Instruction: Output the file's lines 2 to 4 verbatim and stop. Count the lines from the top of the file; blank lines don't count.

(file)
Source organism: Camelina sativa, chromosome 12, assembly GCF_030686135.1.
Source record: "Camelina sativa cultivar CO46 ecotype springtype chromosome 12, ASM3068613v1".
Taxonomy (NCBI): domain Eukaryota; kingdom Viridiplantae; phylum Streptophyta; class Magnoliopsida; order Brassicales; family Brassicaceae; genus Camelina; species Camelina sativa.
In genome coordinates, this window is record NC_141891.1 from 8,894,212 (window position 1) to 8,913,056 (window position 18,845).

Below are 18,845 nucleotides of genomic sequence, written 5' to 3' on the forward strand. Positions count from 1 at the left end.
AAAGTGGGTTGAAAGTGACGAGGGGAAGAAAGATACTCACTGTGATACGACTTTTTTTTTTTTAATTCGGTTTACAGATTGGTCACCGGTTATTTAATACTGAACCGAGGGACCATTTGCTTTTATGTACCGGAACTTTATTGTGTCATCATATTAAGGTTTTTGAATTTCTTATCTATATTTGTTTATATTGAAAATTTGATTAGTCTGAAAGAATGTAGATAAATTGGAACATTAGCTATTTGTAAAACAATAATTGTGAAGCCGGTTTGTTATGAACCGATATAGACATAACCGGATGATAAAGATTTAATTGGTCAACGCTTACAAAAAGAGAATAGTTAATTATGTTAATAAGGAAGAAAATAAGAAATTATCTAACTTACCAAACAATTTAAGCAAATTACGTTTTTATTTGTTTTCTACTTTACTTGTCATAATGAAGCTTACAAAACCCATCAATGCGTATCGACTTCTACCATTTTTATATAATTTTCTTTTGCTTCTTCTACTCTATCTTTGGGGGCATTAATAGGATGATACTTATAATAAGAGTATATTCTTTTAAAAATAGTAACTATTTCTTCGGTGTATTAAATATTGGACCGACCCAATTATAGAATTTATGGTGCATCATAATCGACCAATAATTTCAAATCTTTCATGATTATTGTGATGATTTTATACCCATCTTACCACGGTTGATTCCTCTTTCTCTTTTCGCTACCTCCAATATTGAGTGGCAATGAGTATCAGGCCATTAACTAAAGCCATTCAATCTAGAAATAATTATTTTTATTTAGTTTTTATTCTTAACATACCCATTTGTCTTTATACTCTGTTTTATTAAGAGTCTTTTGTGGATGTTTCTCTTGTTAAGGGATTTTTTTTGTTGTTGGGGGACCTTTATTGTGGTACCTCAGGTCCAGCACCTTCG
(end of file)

Source record: "Camelina sativa cultivar CO46 ecotype springtype chromosome 12, ASM3068613v1".
Taxonomy (NCBI): domain Eukaryota; kingdom Viridiplantae; phylum Streptophyta; class Magnoliopsida; order Brassicales; family Brassicaceae; genus Camelina; species Camelina sativa.
In genome coordinates, this window is record NC_141891.1 from 8,894,212 (window position 1) to 8,913,056 (window position 18,845).